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Evaluation of the association between disaster training and confidence in disaster response among graduate medical trainees: A cross-sectional study

Andrew Grock, MD, Adam R. Aluisio, MD, MSc, Elizabeth Abram, MD, Patricia Roblin, MS, Bonnie Arquilla, DO


Objective: Disasters by definition overwhelm the resources of a hospital and may require a response from a range of practitioners. Disaster training is part of emergency medicine (EM) resident curricula, but less emphasized in other training programs. This study aimed to compare disaster educational training and confidence levels among resident trainees from multiple specialties.

Design: A structured questionnaire assessed graduate medical training in disaster education and self-perceived confidence in disaster situations. Cross-sectional sampling of resident trainees from the departments of surgery, pediatrics, internal medicine, and EM was performed.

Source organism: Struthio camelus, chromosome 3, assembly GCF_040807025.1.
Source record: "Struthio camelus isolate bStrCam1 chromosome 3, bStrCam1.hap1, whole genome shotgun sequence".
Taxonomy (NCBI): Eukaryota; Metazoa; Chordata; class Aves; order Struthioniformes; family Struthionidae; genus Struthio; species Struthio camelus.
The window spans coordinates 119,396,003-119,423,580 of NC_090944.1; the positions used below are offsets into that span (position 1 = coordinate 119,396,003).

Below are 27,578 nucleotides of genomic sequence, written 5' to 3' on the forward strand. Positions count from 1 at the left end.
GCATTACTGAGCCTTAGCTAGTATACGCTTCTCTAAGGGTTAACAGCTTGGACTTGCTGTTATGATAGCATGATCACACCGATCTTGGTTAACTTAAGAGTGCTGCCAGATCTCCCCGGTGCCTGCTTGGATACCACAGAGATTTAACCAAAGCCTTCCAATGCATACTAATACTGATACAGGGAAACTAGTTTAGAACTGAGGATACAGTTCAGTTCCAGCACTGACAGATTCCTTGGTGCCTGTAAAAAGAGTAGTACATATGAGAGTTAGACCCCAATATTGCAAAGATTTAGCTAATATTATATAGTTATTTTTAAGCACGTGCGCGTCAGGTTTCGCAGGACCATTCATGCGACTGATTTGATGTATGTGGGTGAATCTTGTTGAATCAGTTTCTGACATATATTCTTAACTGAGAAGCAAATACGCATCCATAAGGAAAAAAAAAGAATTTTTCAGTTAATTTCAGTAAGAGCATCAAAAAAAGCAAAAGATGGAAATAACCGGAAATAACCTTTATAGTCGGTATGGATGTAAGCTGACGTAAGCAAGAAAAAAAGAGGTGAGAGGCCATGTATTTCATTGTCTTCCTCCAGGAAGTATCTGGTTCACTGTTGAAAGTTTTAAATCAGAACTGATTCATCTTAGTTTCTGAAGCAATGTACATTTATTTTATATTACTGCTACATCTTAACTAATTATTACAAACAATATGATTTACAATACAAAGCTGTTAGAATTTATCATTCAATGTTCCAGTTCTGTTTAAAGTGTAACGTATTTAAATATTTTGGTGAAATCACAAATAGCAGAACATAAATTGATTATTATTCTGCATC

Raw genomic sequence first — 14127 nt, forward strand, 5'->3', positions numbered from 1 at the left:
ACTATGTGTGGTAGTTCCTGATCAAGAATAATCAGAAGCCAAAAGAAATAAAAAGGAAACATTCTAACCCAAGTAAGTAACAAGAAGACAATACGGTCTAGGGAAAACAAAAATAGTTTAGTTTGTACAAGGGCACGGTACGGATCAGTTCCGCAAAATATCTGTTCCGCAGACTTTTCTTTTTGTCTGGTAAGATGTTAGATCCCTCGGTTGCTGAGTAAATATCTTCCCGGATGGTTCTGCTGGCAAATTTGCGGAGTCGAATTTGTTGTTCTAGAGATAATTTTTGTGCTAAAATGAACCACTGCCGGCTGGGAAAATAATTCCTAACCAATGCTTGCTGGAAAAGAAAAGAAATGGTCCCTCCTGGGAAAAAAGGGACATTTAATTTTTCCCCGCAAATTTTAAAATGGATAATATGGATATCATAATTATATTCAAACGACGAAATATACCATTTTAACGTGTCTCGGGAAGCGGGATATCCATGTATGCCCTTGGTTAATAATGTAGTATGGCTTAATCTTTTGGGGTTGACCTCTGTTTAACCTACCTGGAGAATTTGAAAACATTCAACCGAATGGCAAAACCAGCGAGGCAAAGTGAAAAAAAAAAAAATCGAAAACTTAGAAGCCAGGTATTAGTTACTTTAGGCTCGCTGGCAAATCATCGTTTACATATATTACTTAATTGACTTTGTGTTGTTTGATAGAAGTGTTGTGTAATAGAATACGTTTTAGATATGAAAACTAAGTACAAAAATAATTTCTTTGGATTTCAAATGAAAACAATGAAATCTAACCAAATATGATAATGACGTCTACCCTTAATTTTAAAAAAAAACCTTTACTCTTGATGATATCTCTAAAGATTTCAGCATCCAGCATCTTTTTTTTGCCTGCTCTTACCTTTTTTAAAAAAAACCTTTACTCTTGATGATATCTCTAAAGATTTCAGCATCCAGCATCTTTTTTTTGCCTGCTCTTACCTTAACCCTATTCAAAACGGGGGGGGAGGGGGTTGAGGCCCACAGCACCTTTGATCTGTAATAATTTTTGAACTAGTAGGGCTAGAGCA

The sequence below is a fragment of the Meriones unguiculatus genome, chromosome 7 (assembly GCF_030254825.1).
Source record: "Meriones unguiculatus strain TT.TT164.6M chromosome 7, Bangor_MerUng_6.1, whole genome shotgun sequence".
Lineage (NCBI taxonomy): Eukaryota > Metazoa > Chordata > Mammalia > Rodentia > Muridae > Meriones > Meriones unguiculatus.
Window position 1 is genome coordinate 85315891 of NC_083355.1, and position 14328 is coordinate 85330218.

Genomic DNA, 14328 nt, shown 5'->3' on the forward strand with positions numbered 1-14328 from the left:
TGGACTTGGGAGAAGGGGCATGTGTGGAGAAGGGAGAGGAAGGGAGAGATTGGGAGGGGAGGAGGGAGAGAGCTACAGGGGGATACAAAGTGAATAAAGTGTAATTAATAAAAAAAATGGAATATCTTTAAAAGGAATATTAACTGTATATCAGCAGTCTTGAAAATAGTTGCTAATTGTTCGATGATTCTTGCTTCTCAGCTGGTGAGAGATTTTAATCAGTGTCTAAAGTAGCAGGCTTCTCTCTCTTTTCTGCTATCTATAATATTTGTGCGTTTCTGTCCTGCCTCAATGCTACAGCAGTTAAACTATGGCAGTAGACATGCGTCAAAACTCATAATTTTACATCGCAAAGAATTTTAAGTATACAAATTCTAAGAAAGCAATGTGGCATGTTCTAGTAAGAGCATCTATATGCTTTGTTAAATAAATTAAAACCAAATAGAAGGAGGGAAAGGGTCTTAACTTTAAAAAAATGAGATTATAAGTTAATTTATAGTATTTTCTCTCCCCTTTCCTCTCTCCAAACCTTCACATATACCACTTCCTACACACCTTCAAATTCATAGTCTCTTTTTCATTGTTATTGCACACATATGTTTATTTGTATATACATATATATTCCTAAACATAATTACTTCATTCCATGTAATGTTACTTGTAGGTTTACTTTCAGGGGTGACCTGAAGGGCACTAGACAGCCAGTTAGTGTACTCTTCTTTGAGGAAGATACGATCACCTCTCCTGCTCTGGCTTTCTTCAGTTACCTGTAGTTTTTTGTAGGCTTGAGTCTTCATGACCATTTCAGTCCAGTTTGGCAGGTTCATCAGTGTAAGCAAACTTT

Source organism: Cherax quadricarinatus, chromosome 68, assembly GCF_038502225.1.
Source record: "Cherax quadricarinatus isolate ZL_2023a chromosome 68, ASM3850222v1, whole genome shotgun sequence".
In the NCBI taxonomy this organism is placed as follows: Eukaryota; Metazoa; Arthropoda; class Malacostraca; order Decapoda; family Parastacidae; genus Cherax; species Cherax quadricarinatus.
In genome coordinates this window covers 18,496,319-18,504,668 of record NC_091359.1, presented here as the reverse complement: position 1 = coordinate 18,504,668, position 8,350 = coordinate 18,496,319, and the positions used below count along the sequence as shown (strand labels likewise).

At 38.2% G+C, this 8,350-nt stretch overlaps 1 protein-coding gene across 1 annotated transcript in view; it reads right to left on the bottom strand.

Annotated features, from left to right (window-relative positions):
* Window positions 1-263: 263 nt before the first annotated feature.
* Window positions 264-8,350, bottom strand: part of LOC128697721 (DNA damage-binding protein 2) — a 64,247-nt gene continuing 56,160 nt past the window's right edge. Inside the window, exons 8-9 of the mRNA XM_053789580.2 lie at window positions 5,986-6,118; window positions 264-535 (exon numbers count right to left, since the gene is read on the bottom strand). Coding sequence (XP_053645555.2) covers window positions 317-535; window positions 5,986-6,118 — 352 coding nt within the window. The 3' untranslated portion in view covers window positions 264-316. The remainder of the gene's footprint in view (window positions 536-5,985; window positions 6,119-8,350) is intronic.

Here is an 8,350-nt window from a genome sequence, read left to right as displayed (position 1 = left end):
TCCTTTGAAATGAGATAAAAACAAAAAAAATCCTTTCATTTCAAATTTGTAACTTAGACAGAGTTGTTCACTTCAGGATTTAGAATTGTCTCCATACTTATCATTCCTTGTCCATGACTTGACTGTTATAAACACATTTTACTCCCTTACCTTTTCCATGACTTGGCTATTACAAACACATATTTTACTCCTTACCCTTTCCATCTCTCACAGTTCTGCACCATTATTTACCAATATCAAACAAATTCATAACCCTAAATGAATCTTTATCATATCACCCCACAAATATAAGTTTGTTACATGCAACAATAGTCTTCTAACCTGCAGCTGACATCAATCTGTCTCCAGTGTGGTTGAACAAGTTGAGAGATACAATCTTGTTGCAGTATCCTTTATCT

Setting: The study took place at a large urban academic medical center during March 2013.

Participants: Among 331 available residents, a convenience sample of 157 (47.4 percent) was obtained.

Main Outcome Measures: Outcomes investigated include resident confidence in various disaster scenarios, volume of disaster training currently received, and preferred education modality.

Results: EM trainees reported 7.3 hours of disaster instruction compared to 1.3 hours in non-EM trainees (p < 0.001). EM residents reported significantly more confidence in disaster scenarios compared to non- EM residents except for overall low confidence levels for mega mass casualty incidents. The preferred education modality for both EM and non-EM residents was simulation exercises followed by lecture.

Conclusions: This study demonstrated relatively lower confidence among non-EM residents in disaster response as well as lower number of disaster education time. These data report a learner preference for simulation training.


disaster education

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